In addition, a 30-mile-per-hour sea breeze would be drawn in over the Pacific near Santa Monica, and the pileup of warm air over the San Bernardino Mountains would condense out as rain over the desert all the way to Arizona.
Other atomic-power experts predict that water warmed by nuclear plants could be pumped into the Great Lakes, opening them up for year-round use.
Cheap nuclear energy coupled with chemistry will permit exploitation of low-grade concentrations of minerals, including those on the sea bottom.
On the ocean floor, says Dr. Philip H. Abelson, are manganese "nodules" which contain not only manganese but copper, cobalt, nickel, molybdenum, vanadium and zinc.
The continental shelves, it's well-known, are rich in oil, gas and sulfur. Less well-known, however, are the diamond-bearing gravels off the coast of southwest Africa, gold-bearing sands in sea areas off Alaska, tin ores off Malaysia.
Says Dr. Abelson: "Already major industrial organizations are quietly beginning to exploit the sea of the resources beneath it.
"The potential resources are tremendous. A scientific, technological, economic and political struggle for control of this wealth could be one of the major events of the next century."
Farms of the next millennium. Farms, as well as factories, will undergo broad changes. More land in the U.S. will be farmed—including all of the 55 million acres that have been taken out of production in recent years, according to farm experts. Size of the farm will expand. Huge farm corporations will handle thousands of acres. The small farmer will fade out.
By year 2000 there will be only 1 million farmers in America—as against 3.5 million today.
Feeding 7 billion mouths by year 2000 presents a challenge. Right now world population is only half that size.
Yet many scientists are confident that the food challenge will be met.
Says Dr. Glenn T. Seaborg, Chairman of the U.S. Atomic Energy Commission:
"Most of our best authorities on the subject believe that from a scientific and technological standpoint it will be possible for us to produce enough food to sustain a population of from 25 to 30 billion people."
Menu for 1990. What will pass as "food" in 1990, however, will very probably be a far cry from today's menu. Eating habits will have changed to accommodate new foods. Among these: seaweed, ocean algae, synthetic protein. An example of the latter: oil companies have already manufactured protein-rich powder out of bacteria, yeasts, certain chemicals and crude-oil stock. Problem is to make it more palatable.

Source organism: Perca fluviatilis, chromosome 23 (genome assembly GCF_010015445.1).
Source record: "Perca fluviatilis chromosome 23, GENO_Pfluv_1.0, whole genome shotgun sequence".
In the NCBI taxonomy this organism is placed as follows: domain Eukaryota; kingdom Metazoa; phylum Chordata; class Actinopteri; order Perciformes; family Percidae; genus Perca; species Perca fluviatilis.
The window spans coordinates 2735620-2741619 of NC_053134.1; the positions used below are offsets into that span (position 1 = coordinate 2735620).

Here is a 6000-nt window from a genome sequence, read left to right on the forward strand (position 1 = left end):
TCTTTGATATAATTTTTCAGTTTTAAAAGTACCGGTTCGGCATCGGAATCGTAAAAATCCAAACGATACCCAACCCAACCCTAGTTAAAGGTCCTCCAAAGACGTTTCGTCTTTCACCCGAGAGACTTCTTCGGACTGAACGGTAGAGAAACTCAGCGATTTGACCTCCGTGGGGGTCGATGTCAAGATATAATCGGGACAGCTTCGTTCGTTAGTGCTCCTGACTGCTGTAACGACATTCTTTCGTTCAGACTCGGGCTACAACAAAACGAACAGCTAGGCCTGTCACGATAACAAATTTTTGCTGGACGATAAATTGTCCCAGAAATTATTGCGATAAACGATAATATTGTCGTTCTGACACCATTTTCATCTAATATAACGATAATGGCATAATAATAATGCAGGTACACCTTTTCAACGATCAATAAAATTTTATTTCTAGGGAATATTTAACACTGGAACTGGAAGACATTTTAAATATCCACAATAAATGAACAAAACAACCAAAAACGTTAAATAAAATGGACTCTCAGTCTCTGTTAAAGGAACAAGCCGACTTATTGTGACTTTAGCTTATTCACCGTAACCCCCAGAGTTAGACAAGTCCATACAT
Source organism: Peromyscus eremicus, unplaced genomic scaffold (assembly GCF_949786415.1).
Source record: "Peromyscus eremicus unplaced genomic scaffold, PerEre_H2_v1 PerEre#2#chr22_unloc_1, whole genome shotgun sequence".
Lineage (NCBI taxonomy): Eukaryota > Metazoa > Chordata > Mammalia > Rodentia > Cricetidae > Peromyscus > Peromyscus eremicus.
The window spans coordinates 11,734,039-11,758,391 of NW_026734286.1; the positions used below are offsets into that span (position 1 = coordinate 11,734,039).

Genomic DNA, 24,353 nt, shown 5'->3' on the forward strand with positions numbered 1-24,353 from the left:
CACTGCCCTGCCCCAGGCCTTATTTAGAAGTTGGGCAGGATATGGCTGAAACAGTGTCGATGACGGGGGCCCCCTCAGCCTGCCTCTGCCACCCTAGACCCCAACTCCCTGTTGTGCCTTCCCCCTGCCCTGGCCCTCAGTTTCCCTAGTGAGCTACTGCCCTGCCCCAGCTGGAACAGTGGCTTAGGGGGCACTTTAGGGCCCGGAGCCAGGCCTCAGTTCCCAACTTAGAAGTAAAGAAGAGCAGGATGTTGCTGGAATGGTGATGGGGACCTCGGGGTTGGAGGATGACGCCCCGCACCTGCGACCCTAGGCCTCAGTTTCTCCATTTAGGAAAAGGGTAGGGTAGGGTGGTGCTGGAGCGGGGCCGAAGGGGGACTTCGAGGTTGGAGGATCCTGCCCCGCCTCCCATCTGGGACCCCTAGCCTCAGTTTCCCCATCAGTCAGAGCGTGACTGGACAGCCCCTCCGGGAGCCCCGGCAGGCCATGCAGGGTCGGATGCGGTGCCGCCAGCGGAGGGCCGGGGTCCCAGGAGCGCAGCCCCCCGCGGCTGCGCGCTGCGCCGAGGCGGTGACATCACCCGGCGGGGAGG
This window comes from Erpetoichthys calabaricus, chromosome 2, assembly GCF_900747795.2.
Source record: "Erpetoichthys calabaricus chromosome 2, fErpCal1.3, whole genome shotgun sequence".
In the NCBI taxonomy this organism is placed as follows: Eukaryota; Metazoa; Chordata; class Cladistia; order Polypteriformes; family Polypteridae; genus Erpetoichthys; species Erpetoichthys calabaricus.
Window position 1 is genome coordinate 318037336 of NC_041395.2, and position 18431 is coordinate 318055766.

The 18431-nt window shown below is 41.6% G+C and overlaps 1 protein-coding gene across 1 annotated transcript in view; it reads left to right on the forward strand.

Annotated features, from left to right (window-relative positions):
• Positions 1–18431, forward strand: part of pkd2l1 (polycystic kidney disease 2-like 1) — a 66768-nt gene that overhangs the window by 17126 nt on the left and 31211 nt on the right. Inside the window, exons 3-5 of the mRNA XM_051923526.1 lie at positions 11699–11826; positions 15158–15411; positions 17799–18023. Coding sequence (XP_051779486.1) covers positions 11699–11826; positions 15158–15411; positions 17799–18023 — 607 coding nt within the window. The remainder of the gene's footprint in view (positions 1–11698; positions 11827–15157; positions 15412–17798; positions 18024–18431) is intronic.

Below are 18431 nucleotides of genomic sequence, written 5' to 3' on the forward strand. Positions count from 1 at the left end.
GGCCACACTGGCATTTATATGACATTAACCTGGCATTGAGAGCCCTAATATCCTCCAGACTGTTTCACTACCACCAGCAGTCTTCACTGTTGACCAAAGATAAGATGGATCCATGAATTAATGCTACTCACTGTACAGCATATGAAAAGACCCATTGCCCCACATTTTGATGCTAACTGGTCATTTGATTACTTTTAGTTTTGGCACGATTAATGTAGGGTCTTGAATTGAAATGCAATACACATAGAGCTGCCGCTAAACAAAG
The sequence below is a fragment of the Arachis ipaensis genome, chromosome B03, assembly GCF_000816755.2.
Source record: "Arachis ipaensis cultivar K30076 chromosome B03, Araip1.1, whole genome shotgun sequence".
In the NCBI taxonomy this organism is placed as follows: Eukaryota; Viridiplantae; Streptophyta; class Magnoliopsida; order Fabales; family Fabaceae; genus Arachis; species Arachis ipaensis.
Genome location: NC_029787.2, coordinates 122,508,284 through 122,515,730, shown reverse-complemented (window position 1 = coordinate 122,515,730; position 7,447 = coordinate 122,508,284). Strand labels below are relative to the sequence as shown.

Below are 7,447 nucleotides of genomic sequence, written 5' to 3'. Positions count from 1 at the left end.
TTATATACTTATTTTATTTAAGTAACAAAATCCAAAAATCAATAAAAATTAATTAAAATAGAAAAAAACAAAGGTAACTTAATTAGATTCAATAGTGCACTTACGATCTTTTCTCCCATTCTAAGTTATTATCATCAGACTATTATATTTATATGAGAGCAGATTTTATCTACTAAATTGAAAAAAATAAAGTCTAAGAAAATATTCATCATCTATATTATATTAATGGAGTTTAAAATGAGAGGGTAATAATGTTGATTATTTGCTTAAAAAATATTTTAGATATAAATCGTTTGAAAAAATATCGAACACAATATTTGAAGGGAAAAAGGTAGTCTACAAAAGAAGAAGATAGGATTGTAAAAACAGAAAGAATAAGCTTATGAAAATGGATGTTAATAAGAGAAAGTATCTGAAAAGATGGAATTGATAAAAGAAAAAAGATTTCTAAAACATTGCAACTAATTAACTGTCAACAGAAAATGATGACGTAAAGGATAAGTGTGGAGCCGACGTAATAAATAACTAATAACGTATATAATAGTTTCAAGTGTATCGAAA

Conventional foods are to take new forms, be preserved in radically different ways—drawing on the experience now being gained in meals for astronauts.
Listen to C.W. Cook, chairman of General Foods Corporation.
"Many products will be packed in pouches, from which you eat directly, to which you add water, or perhaps just heat for a minute on the new stoves of the 21st century.
"Children will drink sterile milk that can be kept at room temperature. Mother will cook meals in minutes in a microwave or infrared oven. And processors will offer full soup-to-nuts meals, all in one handy package, that will make today's frozen dinners look like products of the Dark Ages.
"When the American homemaker, year 2000 style, goes shopping, she'll have a wider choice of foods. There will be foods designed for the very old and the very young; for more highly developed exotic tastes, for outdoor cooking it, which will still be a popular family ritual.
"More attractive foods will be available to meet 'following doctors orders' fun instead of persecution.
"But mother will make even less frequent trips to market, where she will insert her charge-a-plate, punch her order into a computer—and have it delivered to her car or even right to her home storage area."
The domestic setting. Outward appearance of the American home of the future, surprisingly, is not going to change radically, according to housing experts. "After all, most of today's houses aren't really much different in appearance from those of the 1930s." says a housing economist.
Production of houses, however, seems headed for big changes. The trend is toward fabricated panels and sections , made in a factory and assembled on the building site.
"It will get to the point where you will be able to order your house by catalog—living room A, kitchen 4Z, bedrooms 26C, and so on," predicts one authority.
Inside, the house of the future will be "climate controlled"—temperature, humidity, purity of air all taken care of automatically.
There will be no laundry room. Explains Dr. W.E. Shoupp, Westinghouse Electric Corporation scientist:
"It will be replaced by an inconspicuous unit... Soiled clothing will go in on one side… And dry, ready-to-use clothing will come out the other. So the coat closet will be combined with the dry cleaning."
But what about wrinkles? Answers Dr. Shoupp: "Ironing in the year 2000 will be a thing of the past. All clothing will be made from fabrics that come with permanent creases… Even the bums in the park will look like Beau Brummel."
Television in the world of tomorrow will bring the world right into your living room—at the same time that events are taking place. Credit a universal satellite-relay system.
TV sets themselves will range from huge wall sets that can be hung anywhere to sets the size of a matchbox.
Video phones are to come into wide use—enable businessmen to set up conference calls and discuss company matters as though meeting in the same office. Such a development would help reduce the transportation crush. "Why travel for a belly-to-belly confrontation when a video phone would be much more efficient?" asks one electronics expert.
And so it goes, the amazing future that is to unfold. Every facet of life is to be changed.
From the executives, the scientists, the educators, the economists who are in on planning that is shaping the future, you hear one lament as they look toward 1990.
"We were born too soon. The best is yet to come."